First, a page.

German Jews Get Europe's First State-Run Divinity School

Europe’s first state-run Jewish divinity program, the School for Jewish Theology, has opened at the University of Potsdam outside Berlin.

The program, which was opened on Monday, is being called a groundbreaking development in the German university system, which up to now has only subsidized Catholic and Protestant theological training programs. Recently Islamic programs also were introduced.

“The light of history now shines on Potsdam,” Johann Hafner, dean of the Faculty of Arts at Potsdam, said in a statement, “because it is the first time that confessional studies of Judaism at a state university are possible at an academic level.”

With 47 students enrolled in its first class, the program is oversubscribed, Rabbi Walter Homolka, rector of the Abraham Geiger College and chairman of the Leo Baeck Foundation, told JTA.

While all instructors are Jewish, the academic program, which is part of the faculty of arts, is open to students of all backgrounds pursuing bachelors and advanced degrees in Jewish theology.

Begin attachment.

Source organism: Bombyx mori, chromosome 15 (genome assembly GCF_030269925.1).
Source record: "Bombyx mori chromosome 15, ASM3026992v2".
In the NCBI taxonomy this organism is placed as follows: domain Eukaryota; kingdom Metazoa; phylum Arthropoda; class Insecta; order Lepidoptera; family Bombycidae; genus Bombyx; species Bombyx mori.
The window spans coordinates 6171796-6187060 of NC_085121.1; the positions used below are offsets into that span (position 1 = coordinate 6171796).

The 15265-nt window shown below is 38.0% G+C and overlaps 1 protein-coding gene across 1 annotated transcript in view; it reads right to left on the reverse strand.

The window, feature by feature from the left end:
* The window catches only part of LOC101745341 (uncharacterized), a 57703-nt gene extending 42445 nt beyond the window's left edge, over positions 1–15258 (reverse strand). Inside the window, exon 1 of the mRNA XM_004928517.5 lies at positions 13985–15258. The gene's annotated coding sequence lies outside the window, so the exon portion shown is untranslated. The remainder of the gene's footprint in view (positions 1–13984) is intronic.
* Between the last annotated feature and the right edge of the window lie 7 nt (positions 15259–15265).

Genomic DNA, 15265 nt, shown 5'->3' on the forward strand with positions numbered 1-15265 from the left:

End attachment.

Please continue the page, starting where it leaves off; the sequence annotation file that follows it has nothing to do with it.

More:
Jewish students can pursue ordination as rabbis or cantors at the other programs associated with the university: the Progressive Abraham Geiger College, launched in 1999; and the Conservative Zacharias Frankel College, which opened to applicants this week.

Homolka told JTA the state is investing “easily 2 million euro ($2.7 million) annually” in the theology school to cover six new professorships and the refurbishing of its own building on the university’s Neue Palais campus. Funding comes from federal and state ministries as well as from the Central Council of Jews in Germany.

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